Though Mexico’s trade market has “died down and remains relatively quiet” due to the changing in administrations, the ongoing NAFTA negotiations “seem to be going well”. One of the greatest challenges lies in the nationalistic political climate in Mexico’s northern neighbour, which has adopted a self-serving approach to trade and industry. For example, corporate tax rates in the US have been reduced in order to encourage investment and create job opportunities there. This has led some US-based entities with operations near the border to “unwind operations in Mexico and ship the assembly lines back to the US”.
Traditionally, the Mexican legal market has been “very closed and steady”. It has been dominated by top-tier local players, and “it was very difficult for firms to break in if they were not the usual suspects”, market sources told us. This is starting to shift, and sources have reported a big change in the legal market in Mexico as many international firms have begun to make strategic alliances, taken over practices or recruited practitioners from well-known firms. This reflects international firms’ “increasing interest not just in opening offices in Mexico, but in taking major steps to build specialist practices”. In the words of one interviewee, “This is definitely causing movement.”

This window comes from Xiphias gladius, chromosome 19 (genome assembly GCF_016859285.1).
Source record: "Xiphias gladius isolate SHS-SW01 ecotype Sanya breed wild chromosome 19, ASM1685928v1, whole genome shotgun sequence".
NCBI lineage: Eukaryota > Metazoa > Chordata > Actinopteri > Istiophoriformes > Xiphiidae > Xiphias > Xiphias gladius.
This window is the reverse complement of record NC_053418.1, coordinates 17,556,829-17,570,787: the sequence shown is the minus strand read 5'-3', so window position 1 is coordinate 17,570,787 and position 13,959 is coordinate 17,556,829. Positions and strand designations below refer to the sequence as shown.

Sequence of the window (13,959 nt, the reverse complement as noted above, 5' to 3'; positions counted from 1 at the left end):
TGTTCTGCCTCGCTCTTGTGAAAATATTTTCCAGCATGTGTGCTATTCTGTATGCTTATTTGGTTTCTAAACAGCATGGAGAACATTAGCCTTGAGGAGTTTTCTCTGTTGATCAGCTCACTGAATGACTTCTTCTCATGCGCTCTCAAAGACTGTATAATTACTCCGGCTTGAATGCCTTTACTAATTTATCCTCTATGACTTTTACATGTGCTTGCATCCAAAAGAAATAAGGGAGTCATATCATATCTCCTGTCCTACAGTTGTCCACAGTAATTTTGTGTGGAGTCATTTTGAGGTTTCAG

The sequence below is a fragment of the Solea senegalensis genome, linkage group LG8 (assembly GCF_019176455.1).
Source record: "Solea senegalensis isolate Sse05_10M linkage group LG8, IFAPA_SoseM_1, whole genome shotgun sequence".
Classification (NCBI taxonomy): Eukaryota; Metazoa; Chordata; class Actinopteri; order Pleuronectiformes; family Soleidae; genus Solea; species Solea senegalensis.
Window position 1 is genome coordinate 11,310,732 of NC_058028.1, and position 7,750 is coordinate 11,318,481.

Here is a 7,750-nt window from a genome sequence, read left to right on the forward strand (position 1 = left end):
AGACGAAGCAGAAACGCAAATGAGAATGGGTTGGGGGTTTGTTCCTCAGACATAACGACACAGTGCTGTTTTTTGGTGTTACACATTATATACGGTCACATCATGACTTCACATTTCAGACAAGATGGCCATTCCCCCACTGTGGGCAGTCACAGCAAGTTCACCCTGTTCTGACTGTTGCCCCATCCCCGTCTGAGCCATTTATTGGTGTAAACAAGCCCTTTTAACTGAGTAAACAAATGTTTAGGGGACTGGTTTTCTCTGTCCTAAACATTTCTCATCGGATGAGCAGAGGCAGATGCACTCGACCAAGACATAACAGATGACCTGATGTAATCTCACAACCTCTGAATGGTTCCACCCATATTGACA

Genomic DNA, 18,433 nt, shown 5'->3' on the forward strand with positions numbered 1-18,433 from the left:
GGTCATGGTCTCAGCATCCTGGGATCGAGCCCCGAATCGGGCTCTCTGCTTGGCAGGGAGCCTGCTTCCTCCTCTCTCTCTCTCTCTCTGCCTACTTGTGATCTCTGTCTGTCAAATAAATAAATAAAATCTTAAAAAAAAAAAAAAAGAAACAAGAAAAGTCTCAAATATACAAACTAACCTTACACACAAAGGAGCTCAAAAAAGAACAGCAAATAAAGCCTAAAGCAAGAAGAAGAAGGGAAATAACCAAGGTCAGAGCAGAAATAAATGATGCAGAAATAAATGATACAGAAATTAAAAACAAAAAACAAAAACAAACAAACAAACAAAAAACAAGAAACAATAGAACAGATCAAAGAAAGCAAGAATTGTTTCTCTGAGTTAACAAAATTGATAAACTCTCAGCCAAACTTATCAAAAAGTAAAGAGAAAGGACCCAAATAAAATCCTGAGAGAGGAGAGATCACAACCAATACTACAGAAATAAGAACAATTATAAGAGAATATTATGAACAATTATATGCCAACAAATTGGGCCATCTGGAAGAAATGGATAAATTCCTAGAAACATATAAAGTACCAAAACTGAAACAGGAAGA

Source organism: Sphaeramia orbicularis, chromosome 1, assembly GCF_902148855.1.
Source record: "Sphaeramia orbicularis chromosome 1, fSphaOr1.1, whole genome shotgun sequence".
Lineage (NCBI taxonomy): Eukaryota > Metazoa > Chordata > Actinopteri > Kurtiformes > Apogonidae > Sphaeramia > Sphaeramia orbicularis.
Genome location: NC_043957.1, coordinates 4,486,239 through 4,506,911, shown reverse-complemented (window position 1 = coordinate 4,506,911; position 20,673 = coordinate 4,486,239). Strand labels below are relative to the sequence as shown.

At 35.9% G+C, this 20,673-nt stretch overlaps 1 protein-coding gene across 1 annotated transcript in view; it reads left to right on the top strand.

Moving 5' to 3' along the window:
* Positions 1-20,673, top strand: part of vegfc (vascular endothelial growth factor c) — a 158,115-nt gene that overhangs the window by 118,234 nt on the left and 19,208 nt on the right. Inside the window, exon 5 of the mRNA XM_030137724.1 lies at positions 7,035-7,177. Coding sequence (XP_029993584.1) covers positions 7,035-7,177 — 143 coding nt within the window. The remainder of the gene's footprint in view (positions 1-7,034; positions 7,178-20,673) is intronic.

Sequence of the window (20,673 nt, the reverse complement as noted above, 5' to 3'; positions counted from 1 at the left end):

The legal market “is becoming more sophisticated every year” and has been “growing fast” over the past three years. One interviewee stated, “If you look at the market now compared to 2015, the level of competition is much, much higher”. This can be attributed to the influx of international players to the market and the heightened capabilities of market-leading Mexican firms, which continue to dominate the local market.
This environment is very positive for clients, who now have a greater range of options when it comes to selecting and instructing legal counsel. As a result, companies’ attitudes have shifted: “Clients no longer work with one firm for everything – they are in the position to look at who is best equipped and skilled for each matter.”
Although the results of July’s election will certainly bring a raft of changes to the Mexican market, “the climate is very bright for the future”. Mr López Obrador, backed by a popular majority and having won all but one of Mexico’s states, is in a uniquely strong position to enforce change during his six-year term to give life to his left-wing policies and enforce Mexico’s much-needed anti-corruption drive. The Mexican economy retains the confidence of investors and practitioners predict a busy year going forward.